This resettlement process that we adopted in Sri Lanka was not an ad hoc thing it was well planned and well focused and these are the policies. The resettlement policy envisaged: the resettlement process is voluntary and not forced resettlement; that the IDPs should be resettled in their original places of habitation. Then the process should be dignified and safe in terms of International Humanitarian Law; that the Sri Lankan Army to be an active partner in the resettlement process; that it involves informed choice of the displaced family through the facilitation of go and see visits. These were the important elements of the resettlement policy. Then His Excellency the President the Presidential Task Force adopted the three branched approach for working out an efficient resettlement programme. The approach consisted of:Provide relief and humanitarian assistance; Restore basic facilities prior to the resettlement because most of the basic infrastructure was devastated as a result of this on going war; To establish and immediately set upon the early recovery process and finally, to develop much needed development infrastructure.
These were the elements of the approach that was adopted by the Presidential Task Force and all these under this approach was named as ‘Uthuru Wasanthaya‘ the spring of the Northern Province. One of the major elements of this master plan was to launch a 180 day programme to facilitate an immediate resettlement process. The objectives of this 180 day programme was to identify the priorities through well coordinated plans, enlisting the support of line ministries and all the external agencies, the UN system and the INGOs working at the time in Sri Lanka to create a conducive environment before the resettlement took place then plan out the different phases of resettlement.
What were the challenges that we had to face in our process of resettlement? Number one was de-mining number, two was the restoration of basic facilities. I must be thankful to the Sri Lanka Army for taking the leading role and it was well assisted by foreign funded NGOs and INGOs. One of the most difficult tasks and one of the constraints that we had to face is that Sri Lanka did not have any machines for de-mining so the Government had to embark upon the procurement of equipment from other countries at a huge investment and we had to airlift them; and 19 of such machines had to be air lifted to do the de-mining process as quickly as possible.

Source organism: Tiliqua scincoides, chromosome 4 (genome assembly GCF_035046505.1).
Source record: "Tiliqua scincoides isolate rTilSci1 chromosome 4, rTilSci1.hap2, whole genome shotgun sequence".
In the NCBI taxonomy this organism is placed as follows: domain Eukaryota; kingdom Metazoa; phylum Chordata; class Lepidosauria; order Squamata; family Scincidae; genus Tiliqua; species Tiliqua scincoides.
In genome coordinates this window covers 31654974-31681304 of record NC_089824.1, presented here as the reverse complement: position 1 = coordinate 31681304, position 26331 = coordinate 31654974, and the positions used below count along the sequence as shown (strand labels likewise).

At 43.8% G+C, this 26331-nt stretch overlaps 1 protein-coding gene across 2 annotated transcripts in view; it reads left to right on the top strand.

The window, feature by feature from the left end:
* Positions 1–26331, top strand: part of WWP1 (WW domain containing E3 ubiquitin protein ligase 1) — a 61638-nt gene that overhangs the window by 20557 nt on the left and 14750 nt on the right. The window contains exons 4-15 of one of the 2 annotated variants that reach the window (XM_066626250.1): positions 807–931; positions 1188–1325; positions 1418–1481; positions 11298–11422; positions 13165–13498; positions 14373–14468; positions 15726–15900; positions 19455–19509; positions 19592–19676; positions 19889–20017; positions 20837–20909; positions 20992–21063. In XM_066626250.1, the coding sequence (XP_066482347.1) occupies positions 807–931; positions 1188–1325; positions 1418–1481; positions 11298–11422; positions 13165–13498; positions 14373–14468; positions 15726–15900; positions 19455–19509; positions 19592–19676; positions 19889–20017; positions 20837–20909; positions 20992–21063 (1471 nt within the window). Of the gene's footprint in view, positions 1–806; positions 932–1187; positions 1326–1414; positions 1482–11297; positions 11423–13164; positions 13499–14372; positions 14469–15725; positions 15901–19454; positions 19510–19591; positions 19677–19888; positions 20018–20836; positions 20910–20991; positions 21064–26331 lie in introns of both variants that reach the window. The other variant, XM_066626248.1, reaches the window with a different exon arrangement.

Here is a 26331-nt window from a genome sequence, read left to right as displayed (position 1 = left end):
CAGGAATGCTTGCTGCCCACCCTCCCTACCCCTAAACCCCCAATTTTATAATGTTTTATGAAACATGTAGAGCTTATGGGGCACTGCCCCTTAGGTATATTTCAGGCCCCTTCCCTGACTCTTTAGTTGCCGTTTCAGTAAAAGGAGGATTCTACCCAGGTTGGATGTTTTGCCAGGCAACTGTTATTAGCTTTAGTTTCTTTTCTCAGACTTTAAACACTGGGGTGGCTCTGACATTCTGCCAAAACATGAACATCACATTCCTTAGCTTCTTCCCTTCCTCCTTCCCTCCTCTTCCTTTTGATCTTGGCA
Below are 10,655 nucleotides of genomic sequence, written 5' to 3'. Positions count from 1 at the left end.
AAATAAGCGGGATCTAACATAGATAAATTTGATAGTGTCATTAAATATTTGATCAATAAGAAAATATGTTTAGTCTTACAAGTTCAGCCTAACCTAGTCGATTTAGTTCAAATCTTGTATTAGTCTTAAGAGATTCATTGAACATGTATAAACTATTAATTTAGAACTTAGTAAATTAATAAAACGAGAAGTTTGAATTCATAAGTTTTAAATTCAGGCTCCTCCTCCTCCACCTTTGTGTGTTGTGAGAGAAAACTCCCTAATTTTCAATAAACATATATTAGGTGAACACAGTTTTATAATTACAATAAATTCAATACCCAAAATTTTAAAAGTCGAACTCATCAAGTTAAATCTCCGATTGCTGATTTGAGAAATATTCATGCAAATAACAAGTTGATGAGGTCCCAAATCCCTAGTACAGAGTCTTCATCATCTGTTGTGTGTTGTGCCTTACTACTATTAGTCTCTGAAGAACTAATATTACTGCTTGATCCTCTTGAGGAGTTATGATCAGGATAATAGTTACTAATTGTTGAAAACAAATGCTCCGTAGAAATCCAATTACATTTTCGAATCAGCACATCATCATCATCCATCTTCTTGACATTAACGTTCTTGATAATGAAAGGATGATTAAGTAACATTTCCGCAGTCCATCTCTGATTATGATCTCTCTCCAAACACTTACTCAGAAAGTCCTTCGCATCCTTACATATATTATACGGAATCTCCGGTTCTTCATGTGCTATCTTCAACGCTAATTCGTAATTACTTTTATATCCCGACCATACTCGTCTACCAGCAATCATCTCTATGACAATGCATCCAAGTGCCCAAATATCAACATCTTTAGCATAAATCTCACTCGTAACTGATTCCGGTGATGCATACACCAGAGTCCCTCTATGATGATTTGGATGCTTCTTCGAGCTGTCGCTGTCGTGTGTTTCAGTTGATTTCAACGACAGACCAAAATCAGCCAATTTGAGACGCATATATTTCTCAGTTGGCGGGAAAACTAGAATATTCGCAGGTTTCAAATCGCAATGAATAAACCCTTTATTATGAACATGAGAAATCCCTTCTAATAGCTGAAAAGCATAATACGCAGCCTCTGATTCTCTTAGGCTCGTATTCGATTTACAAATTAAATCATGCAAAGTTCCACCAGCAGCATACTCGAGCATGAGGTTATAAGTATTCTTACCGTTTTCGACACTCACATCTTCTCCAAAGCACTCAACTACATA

Then the restoration of basic infrastructure, we had to appoint separate teams to assess the damage and also find out the funds that are required to do these restorations of basic facilities. There again we had a problem of heavy machinery. We had to import a large volume of machinery from the Government of China. I’m thankful to the Government of China for that generous contribution; and having done all that we started the resettlement while the IDPs were in the villages. We took data in respect of all IDPs as to where they came from and these particulars were checked, verified by the respective Divisional Secretaries and District Secretaries. His Excellency the President’s direction to the teams was that this must see a better place when they are resettled and a resettlement package was planned and designed to cover the most urgent needs of the resettled families. Each and every family was given a welfare resettlement package, which consisted of one year dry rations, shelter grant of 25,000 rupees given by the UNHCR, land preparation cost of 4,000 rupees per family, then non food relief items, additional non food relief items of mosquito nets and jerry cans, hygiene packs, tool kits, provision of seed paddy that is for two persons of a family for two months for two acres, roofing sheets and cement bags. Here, we must be thankful to the Government of India for having provided all necessary quantities of roofing sheets at a rate of 12 numbers per family and also cement bags.